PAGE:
The story is based around how our lives truly begin after a tragedy occurs in our lives. How after that point, we begin living the way that we will, for the rest of our lives. Our narrator, Ezra, describes how his best friend caught the severed head of a Japanese tourist on a roller coaster ride at Disneyland when he was 12 years old. This was the tragedy that chose to befall him, and his life was never the same afterwards. 

The tragedy for Ezra is when he catches his beautiful girlfriend cheating on him at a party. After he plays the incident with a coolness unusual for a teenager in this position, he proceeds to get hit in a violent car accident, and it cripples his leg.

beginEzra had been the most popular guy in school, the star of the highly respected tennis team, and a generally decent person. His leg injury was his tragedy, and it changed how he was going to have to live his life. 

Feeling abandoned after the accident, upon his return to school, Ezra takes up with a different clique, including his old best friend Toby, who had been the one to catch the severed head years ago. Ezra eventually fits in with the new group, even joining the debate team, something his former self would have never dreamed of. Here, he meets the new girl to the school, and noted ace at debate, Cassidy. Their relationship forms the centrepiece of the novel, once Ezra has settled back into life and stopped always wallowing over the loss of his popular status. 

And it provides some of the most tender, fun, and surprising moments of the novel. The relationship between Ezra and Cassidy felt far more real to me than the one between Eleanor and Park, even if it was based on some of the same things, nerdier things. There is still talk of music, and comics, and Doctor Who, but I felt that it was more genuine in this novel, and I could buy their relationship as being more honest and believable than in the other novel. 

Being intended for Young Adult audiences, this novel is a coming of age story, about how we need to choose to start living our lives, and about how our memories persist with us, regardless of how hard we try to forget about them, or move past them. We remember, just as other people do too.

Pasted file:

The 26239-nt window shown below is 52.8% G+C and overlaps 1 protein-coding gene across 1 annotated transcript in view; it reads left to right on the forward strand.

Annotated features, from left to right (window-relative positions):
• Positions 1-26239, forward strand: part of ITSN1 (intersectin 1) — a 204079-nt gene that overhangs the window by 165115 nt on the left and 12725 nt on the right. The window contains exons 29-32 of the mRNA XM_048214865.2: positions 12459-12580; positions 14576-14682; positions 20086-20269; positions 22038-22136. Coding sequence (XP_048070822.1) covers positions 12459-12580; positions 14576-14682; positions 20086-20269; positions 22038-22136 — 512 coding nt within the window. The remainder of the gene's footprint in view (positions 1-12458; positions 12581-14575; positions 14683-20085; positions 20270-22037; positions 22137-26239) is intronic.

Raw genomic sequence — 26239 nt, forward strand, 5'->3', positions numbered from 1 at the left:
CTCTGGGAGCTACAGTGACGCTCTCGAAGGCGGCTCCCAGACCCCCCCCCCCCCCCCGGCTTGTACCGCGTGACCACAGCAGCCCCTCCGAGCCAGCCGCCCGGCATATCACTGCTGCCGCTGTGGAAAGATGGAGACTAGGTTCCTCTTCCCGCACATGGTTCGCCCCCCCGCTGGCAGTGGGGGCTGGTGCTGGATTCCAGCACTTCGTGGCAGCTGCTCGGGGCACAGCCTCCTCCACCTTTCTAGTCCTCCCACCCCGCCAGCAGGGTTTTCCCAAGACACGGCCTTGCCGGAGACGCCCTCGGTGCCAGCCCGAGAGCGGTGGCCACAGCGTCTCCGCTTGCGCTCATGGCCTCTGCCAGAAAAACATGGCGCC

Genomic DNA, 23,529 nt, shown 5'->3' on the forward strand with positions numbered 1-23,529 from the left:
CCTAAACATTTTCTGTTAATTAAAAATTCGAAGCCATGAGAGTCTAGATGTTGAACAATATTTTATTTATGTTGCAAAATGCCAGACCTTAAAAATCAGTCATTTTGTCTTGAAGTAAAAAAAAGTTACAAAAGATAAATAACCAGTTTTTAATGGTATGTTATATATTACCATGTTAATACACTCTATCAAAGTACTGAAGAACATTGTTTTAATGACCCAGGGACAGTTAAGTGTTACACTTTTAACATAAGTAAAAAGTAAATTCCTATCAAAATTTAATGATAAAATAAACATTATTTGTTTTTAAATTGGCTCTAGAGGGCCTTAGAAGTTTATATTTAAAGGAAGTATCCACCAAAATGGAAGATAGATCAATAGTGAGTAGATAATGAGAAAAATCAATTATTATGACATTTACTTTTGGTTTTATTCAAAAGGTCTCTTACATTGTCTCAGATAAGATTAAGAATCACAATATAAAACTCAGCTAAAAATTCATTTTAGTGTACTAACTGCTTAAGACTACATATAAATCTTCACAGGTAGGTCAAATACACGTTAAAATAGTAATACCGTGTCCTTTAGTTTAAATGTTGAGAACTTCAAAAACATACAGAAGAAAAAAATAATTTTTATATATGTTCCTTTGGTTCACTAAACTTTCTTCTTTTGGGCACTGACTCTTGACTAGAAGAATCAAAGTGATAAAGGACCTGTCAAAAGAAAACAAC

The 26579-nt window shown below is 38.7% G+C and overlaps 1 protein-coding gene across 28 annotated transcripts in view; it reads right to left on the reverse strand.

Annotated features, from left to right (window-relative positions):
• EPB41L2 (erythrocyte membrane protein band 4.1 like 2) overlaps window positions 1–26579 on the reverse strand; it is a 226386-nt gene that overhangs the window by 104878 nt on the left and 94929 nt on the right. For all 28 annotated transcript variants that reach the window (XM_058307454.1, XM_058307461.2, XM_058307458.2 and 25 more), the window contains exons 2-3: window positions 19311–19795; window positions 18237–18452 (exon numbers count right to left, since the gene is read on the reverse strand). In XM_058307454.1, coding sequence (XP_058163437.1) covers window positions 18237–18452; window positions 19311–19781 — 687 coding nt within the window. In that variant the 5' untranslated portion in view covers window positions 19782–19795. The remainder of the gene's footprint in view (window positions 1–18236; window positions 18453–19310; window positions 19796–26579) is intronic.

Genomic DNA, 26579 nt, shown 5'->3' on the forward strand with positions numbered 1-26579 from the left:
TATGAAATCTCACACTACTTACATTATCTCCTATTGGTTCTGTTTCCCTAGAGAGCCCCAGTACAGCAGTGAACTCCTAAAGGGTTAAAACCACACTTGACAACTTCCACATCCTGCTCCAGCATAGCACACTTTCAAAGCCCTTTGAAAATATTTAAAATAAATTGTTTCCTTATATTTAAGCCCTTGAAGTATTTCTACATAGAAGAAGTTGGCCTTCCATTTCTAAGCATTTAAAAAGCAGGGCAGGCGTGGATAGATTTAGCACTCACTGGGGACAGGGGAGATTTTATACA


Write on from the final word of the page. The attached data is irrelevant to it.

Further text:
What makes this novel strong is the frequent literary references, especially those related to The Great Gatsby. Ezra is reading the famous Fitzgerald novel, and for the first time, is finding himself connect with a book. There are many similarities between the musings of Nick Carraway and Jay Gatsby that relate to Ezra and what he goes through inhis life, especially when his relationship with Cassidy inevitably becomes more tumultuous than he would have liked. Even when looking at his dog, Cooper, Ezra feels that he is talking to him in a Gatsby-esque voice, ending all of what he imagines Cooper to be saying with “Old Sport.”

The references don’t end with Gatsby, and I feel this is clever, as hopefully if the reference is not recognized by the reader, it will open them up to looking it up, and having them learn something along the way. An example of this is the frequent references to Michel Foucault’s panopticon, and the basics of the theory behind it. There are many other literary references, and puns, which will happen when the main group of characters, and Ezra’s closest friends, are almost too smart for their own good. There is plenty of hipsterness to go around.

The Beginning of Everything has a little bit of everything. There is humour, which is a must-have in a YA novel. There is a plausible love story, with some sex, but not so much that it should only be for much older teen readers. And the coming of age is something that could probably be easy to relate to for many readers. If they don’t get what they are reading, or can’t understand what the characters are going through, then the message will be lost. But, we have all faced some kind of tragedy, as this is something that can connect with everyone, and I found that it really worked well in this novel. Author Robyn Schneider did a really good job of incorporating all of the elements into a page-turning YA book. She even manages to provide us with a surprising ending that wraps up the novel beautifully.